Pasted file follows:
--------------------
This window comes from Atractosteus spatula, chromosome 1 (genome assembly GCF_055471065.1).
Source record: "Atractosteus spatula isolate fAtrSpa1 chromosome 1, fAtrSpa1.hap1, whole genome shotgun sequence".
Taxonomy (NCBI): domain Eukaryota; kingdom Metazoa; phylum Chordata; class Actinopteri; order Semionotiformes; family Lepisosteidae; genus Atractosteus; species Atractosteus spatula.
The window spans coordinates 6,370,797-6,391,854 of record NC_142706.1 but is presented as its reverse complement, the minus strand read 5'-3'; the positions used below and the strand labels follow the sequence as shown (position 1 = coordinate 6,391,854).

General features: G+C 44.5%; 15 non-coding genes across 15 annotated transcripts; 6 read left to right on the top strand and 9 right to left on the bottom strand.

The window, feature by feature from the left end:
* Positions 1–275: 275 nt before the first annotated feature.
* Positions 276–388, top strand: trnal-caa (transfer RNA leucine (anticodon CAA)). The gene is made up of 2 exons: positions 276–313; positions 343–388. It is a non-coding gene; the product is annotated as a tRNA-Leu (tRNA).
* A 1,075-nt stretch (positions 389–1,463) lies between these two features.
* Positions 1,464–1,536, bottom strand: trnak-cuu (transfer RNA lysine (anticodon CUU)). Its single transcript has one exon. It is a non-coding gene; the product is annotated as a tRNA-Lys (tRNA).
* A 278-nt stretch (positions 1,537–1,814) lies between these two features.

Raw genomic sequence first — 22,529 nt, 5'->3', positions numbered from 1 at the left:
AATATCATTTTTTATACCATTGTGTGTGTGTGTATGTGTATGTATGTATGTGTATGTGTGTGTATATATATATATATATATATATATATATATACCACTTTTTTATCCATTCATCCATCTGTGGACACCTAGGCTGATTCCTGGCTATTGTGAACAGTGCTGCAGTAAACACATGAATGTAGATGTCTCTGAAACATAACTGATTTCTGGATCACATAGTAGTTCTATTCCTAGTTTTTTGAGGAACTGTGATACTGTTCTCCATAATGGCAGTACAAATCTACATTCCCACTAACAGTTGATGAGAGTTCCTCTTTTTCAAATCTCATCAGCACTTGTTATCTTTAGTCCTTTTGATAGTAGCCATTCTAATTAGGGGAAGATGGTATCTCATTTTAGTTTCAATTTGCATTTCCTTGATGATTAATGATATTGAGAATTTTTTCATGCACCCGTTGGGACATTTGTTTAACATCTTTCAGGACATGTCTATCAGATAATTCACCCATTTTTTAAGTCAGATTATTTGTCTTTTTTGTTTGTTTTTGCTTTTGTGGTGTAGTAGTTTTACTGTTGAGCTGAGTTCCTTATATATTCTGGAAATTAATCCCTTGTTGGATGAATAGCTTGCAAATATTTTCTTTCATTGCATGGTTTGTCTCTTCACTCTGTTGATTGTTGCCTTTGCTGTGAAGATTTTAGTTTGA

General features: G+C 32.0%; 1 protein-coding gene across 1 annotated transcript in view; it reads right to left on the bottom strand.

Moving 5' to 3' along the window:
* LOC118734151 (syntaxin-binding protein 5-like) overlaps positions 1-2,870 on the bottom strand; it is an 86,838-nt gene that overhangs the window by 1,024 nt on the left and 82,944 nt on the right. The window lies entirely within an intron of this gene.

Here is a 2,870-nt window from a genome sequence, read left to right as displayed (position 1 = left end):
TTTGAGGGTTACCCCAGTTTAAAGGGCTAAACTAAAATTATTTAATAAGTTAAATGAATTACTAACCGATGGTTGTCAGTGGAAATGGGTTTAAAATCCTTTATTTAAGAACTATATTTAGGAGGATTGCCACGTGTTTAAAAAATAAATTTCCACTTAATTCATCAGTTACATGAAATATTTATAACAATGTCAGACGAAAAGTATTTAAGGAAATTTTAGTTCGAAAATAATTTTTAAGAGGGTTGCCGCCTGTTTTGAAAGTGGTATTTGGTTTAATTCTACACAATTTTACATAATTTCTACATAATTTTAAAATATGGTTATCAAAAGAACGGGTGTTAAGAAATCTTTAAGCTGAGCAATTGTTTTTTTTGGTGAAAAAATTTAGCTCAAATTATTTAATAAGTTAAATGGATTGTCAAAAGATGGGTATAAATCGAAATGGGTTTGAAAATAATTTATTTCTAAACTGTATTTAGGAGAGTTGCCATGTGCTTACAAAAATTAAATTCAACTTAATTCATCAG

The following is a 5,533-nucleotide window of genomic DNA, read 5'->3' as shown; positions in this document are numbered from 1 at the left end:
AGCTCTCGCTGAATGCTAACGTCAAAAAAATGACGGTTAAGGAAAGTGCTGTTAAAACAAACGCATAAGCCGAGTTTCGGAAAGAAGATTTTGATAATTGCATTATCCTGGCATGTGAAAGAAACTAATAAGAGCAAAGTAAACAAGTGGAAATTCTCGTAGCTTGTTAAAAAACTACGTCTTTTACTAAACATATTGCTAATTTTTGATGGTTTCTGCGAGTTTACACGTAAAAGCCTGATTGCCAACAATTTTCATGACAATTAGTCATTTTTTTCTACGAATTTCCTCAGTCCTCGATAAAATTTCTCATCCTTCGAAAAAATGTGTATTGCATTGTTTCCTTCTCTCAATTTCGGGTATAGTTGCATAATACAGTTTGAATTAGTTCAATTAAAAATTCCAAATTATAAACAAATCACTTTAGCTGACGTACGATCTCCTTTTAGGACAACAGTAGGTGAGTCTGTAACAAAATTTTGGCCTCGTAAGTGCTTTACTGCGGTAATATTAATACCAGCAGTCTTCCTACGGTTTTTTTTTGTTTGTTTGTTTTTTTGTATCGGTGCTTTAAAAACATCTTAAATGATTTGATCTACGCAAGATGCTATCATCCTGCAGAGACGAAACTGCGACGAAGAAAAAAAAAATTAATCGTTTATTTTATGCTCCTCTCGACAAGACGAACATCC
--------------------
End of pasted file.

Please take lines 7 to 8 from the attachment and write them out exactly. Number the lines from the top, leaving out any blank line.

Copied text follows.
* Positions 1–275: 275 nt before the first annotated feature.
* Positions 276–388, top strand: trnal-caa (transfer RNA leucine (anticodon CAA)). The gene is made up of 2 exons: positions 276–313; positions 343–388. It is a non-coding gene; the product is annotated as a tRNA-Leu (tRNA).